I think some of this tyre talk’s a bit coloured by fans supporting Mercedes and Red Bull ?óÔé¼ÔÇ£ those cars may have gone backwards but Ferrari, Lotus, Toro Rosso and McLaren seemed to be rather good.
And not for the first time this year some were bothered by the limited coverage of what was going on behind the leaders:
I’m going to say it was boring, but maybe not for the same reasons as everyone else. Well, OK, it was certainly boring in terms of the ultimate result, which seemed determined by the first set of pit stops.
However, whatever excitement there might have been was robbed by the TV directors again. I thought we?óÔé¼Ôäód seen some improvement of late but today we were back to looking at the front runners speeding in clean air while interesting stuff further down the field was being ignored.
I’ve still no idea how Perez was within DRS of Button for about ten laps and didn’t get past on fresher tyres. All the stuff around eighth to twelfth looked (from the timing screens) to be pretty tight all race, but we could have seen a lot more of it.
So based on what I was allowed to see, a very boring race. Based on what we might have been allowed to see, possibly better.
Pirelli’s black circles were not without their supporters:
I fail to see how Pirelli tyres are disregarding talent. If anything, the talent is even more apparent currently as drivers can?óÔé¼Ôäót mindlessly push 100% all the time but have to consider everything thoroughly: when to push, when to conserve, when to battle, will they just keep on doing the same thing if it doesn?óÔé¼Ôäót deliver or if to change driving style, the way you approach corners and the way you exit them. In Sam Michael’s words: “it?óÔé¼Ôäós a thinking man?óÔé¼Ôäós game.”
If you think it’s any easier to win races this year than it has been in the past just look at how many of the top five finishers are world champions at every race this year.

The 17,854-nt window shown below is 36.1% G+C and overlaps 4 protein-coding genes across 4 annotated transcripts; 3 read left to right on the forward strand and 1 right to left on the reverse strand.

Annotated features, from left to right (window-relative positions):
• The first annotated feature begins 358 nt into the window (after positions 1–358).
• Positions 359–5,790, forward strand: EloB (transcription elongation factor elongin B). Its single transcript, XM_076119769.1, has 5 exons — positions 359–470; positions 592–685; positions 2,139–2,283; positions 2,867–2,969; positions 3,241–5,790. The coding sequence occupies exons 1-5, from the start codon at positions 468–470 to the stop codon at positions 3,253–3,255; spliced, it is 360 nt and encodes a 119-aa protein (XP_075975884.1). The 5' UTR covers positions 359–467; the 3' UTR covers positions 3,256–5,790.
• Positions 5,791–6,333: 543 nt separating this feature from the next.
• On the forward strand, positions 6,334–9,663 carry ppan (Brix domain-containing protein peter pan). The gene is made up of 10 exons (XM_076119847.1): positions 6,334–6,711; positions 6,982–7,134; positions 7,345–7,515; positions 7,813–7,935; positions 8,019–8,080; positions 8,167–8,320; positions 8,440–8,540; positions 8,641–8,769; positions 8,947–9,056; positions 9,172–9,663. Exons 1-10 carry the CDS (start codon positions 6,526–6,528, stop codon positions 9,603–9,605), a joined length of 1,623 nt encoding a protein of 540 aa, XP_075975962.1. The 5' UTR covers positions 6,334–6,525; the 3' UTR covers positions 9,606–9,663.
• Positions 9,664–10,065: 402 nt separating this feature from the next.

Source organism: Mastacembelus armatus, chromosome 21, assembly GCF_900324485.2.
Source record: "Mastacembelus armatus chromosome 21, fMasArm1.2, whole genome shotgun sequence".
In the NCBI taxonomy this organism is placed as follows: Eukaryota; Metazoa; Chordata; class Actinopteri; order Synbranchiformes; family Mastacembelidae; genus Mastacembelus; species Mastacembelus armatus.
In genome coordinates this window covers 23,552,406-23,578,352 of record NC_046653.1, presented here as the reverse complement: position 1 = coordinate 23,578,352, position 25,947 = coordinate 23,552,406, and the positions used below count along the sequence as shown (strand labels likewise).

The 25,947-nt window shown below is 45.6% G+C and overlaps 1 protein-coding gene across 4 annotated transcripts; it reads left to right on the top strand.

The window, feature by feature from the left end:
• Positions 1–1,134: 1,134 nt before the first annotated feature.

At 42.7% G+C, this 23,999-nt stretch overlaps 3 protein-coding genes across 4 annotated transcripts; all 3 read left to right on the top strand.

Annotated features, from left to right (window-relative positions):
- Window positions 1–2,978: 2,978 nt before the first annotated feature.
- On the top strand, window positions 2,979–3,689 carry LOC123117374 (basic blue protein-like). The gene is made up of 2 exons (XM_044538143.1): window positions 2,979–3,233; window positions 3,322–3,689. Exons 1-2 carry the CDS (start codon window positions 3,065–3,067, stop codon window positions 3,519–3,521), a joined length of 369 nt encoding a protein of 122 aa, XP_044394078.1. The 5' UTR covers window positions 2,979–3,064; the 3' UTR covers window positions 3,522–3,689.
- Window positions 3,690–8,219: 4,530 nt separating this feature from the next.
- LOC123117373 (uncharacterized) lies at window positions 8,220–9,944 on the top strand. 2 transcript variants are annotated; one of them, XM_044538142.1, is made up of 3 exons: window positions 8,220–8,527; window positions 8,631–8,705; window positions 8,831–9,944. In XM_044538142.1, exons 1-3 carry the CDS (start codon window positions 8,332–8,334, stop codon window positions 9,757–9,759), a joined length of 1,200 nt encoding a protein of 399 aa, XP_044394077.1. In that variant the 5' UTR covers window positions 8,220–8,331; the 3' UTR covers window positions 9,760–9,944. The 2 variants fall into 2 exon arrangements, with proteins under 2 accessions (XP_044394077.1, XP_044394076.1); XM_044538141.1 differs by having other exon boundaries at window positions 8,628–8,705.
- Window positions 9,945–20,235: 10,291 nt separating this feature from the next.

But as this comment shows, we can expect the debate about how the tyres, DRS and circuit design affect the racing to go on:
A complete borefest, as most races at Barcelona are. Tyres are very bad. I actually don?óÔé¼Ôäót think DRS was an issue this race, most of the highway passes were down to the tyres, not the DRS (as was demonstrated in the opening laps with Rosberg and Vettel).
The only thing that stopped the race from being a complete disaster was Alonso winning in his home country (and this is coming from a Hamilton fan).
Previous rate the race results
2013 Rate the Race results
|2013 Australian Grand Prix||7.698|
|2013 Malaysian Grand Prix||6.826|
|2013 Chinese Grand Prix||7.412|
|2013 Bahrain Grand Prix||7.826|
|2013 Spanish Grand Prix||5.947|
2013 Spanish Grand Prix
- Why the Spanish GP was better in person than on TV
- Ferrari one-two in Spanish GP Driver of the Weekend
- Spanish Grand Prix gets lowest rating of 2013 so far
- 2013 Spanish Grand Prix fans’ video gallery
- Ferrari join Lotus in criticising tyre revisions
Image ?é?® Mercedes/Hoch Zwei